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Tunnel commerce brings large supply of cigarettes and soda to Gaza.

Gaza / PNN -- Under 24 days of closure, ironically the price of Marlboros has dropped to a third its price in the Gaza Strip. With imports banned under closed crossings, save for 40 truckloads of humanitarian aid two days ago, goods entering the Gaza Strip are coming through the tunnels between Rafah and the Egyptian northern Sinai.The Israeli blockade has left the Gaza economy nearly destroyed, but the affects are rippling during this unusual period of trading in smuggled goods. The price of fuel for heating, cooking or running generators has skyrocketed with residents reporting an increase of five to six times. Egyptian authorities reported last week that supplies of fuel for the northern Sinai were dwindling due to smuggling. However diesel fuel to run cars, most of which in Gaza are diesel, is going for three shekels per liter instead of six as it is within Israeli boundaries. Gaza residents say this is because the quality of diesel smuggled through the tunnels from Egypt is low, which has driven the price down. Supermarket shelves are nearly empty of food, household products and diapers. But stocks of cigarettes and soft drinks are up, which has in turn driven prices down. Marlboros are currently going for six shekels per pack. In the West Bank they are between 15 and 18 shekels.One shop owner said, "When Israel opened the Karem Abu Salem crossing in southern Gaza for a short period on Monday, I asked for many of the things that have run out, but I only received a few cartons of yoghurt."Residents are living on a largely vegetable diet as those are grown locally, however rice and coffee are unavailable as is meat due to the expense. Earlier on during the siege animals were imported, while some are still smuggled in, but prices have become prohibitive.With fuel for the power plant mostly unavailable, but still some electricity coming in from Israeli power lines, some families were going without for 12 hours per 24 since the "period of calm" began five months ago. However now, there is nearly none.With most of the bakeries closed without flour or working machines, one owner says he operates in the middle of the night to take advantage of the most electricity he can get.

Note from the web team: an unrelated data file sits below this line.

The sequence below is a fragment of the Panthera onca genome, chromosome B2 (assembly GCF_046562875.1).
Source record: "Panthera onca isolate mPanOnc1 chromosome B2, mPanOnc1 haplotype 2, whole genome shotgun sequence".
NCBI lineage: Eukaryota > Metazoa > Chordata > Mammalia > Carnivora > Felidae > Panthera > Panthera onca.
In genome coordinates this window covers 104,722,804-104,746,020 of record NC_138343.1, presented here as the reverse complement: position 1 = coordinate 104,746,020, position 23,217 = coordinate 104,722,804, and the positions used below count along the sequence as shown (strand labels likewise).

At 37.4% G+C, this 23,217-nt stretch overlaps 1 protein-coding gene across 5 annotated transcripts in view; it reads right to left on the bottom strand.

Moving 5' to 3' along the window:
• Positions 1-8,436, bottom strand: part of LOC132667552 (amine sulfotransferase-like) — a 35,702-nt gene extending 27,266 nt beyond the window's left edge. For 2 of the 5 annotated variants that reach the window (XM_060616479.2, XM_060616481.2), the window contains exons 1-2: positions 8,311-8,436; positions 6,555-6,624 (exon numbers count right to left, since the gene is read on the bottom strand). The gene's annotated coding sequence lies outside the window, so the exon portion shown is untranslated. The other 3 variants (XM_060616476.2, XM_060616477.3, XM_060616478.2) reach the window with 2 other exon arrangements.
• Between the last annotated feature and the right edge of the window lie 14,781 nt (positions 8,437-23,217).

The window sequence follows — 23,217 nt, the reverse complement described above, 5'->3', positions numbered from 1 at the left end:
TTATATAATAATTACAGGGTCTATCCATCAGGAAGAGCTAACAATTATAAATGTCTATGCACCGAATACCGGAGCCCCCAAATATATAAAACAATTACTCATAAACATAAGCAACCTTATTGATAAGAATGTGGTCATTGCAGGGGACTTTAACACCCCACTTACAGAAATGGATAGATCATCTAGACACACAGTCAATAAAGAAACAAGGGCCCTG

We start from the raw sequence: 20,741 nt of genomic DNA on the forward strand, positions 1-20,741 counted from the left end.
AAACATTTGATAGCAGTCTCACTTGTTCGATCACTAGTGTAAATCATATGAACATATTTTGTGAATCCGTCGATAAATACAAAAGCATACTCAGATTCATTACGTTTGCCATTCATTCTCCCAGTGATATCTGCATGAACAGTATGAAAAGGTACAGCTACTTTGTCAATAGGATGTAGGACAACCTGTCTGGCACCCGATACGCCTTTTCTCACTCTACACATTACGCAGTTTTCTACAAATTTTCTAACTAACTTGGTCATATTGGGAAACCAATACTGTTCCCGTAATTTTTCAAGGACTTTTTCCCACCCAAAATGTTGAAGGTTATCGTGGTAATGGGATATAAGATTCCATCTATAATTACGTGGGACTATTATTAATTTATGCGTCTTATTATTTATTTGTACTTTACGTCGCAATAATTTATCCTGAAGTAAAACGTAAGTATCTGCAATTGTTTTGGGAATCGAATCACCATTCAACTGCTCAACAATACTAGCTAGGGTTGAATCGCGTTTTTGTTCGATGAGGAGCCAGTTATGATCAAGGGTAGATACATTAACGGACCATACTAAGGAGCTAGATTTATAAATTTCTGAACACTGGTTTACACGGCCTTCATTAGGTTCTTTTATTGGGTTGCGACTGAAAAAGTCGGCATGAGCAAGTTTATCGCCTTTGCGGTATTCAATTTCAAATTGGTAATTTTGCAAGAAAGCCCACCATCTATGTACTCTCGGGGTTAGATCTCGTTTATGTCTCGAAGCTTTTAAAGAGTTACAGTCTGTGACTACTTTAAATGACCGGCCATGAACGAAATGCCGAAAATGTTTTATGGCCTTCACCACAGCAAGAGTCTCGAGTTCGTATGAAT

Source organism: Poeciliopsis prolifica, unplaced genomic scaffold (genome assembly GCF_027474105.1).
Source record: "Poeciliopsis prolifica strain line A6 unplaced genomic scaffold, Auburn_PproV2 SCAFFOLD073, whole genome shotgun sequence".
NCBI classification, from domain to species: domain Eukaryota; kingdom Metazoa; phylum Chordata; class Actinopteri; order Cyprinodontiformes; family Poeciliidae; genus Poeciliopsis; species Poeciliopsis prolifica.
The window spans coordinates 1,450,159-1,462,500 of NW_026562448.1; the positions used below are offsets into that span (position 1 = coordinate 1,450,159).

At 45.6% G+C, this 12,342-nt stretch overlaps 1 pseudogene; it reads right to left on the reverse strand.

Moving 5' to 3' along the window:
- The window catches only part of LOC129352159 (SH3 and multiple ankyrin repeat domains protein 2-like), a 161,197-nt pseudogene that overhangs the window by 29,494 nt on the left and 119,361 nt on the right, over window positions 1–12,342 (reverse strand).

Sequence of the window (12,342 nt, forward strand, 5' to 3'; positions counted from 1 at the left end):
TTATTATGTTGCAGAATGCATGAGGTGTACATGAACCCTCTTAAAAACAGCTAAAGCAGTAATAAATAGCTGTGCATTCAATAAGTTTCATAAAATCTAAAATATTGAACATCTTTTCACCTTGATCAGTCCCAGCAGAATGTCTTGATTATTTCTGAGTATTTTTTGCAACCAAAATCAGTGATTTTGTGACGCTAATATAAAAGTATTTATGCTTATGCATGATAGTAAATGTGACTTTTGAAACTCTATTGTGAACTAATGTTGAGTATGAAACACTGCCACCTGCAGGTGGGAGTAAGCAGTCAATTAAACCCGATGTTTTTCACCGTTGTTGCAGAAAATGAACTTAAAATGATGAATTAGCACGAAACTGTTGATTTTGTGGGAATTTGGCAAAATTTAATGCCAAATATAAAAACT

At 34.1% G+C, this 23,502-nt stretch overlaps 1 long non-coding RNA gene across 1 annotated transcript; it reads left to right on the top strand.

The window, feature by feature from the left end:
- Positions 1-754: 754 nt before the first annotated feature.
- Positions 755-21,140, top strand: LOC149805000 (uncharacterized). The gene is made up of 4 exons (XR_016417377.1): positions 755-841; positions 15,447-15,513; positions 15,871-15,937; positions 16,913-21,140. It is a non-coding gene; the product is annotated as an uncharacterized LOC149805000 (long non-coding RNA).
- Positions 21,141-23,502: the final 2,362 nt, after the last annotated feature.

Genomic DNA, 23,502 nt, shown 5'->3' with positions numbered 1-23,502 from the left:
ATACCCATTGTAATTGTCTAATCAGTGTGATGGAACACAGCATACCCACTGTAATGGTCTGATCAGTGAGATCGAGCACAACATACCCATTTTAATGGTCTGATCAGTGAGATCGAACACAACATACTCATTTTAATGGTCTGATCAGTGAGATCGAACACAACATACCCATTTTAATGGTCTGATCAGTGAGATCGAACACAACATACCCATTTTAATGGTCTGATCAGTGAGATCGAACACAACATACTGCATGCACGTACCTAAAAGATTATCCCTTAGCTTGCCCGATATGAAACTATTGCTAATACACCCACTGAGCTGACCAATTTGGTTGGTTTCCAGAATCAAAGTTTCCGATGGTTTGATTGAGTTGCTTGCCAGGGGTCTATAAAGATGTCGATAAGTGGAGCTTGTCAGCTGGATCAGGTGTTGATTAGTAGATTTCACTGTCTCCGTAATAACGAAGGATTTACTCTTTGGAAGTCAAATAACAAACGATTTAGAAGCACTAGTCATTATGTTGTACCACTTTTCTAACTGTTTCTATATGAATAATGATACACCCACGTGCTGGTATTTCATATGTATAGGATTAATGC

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Publication:Palestine News Network (West Bank, Palestine)
Date:Nov 28, 2008
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